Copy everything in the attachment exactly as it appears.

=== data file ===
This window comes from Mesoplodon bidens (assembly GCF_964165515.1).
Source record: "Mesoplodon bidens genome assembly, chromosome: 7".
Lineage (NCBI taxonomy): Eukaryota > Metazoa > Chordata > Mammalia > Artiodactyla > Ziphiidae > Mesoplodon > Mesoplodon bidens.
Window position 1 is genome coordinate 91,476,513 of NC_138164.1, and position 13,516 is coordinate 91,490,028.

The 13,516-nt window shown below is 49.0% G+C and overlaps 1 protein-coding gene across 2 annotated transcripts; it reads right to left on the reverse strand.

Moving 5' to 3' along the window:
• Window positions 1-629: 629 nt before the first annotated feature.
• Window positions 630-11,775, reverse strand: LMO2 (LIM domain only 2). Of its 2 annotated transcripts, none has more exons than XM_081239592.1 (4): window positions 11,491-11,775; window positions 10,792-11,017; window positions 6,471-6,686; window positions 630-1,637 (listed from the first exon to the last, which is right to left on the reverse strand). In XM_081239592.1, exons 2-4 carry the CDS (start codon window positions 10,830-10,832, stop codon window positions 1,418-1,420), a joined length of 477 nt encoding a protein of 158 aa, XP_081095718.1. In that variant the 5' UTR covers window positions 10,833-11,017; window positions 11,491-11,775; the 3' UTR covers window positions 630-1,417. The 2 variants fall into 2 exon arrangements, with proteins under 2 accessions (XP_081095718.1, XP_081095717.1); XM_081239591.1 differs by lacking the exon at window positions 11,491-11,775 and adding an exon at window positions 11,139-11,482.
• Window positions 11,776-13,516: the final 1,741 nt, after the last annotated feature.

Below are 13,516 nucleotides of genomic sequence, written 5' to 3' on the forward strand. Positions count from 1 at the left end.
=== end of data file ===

This window comes from Mesoplodon bidens (assembly GCF_964165515.1).
Source record: "Mesoplodon bidens genome assembly, chromosome: 7".
Lineage (NCBI taxonomy): Eukaryota > Metazoa > Chordata > Mammalia > Artiodactyla > Ziphiidae > Mesoplodon > Mesoplodon bidens.
Window position 1 is genome coordinate 91,476,513 of NC_138164.1, and position 13,516 is coordinate 91,490,028.

The 13,516-nt window shown below is 49.0% G+C and overlaps 1 protein-coding gene across 2 annotated transcripts; it reads right to left on the reverse strand.

Moving 5' to 3' along the window:
• Window positions 1-629: 629 nt before the first annotated feature.
• Window positions 630-11,775, reverse strand: LMO2 (LIM domain only 2). Of its 2 annotated transcripts, none has more exons than XM_081239592.1 (4): window positions 11,491-11,775; window positions 10,792-11,017; window positions 6,471-6,686; window positions 630-1,637 (listed from the first exon to the last, which is right to left on the reverse strand). In XM_081239592.1, exons 2-4 carry the CDS (start codon window positions 10,830-10,832, stop codon window positions 1,418-1,420), a joined length of 477 nt encoding a protein of 158 aa, XP_081095718.1. In that variant the 5' UTR covers window positions 10,833-11,017; window positions 11,491-11,775; the 3' UTR covers window positions 630-1,417. The 2 variants fall into 2 exon arrangements, with proteins under 2 accessions (XP_081095718.1, XP_081095717.1); XM_081239591.1 differs by lacking the exon at window positions 11,491-11,775 and adding an exon at window positions 11,139-11,482.
• Window positions 11,776-13,516: the final 1,741 nt, after the last annotated feature.

Below are 13,516 nucleotides of genomic sequence, written 5' to 3' on the forward strand. Positions count from 1 at the left end.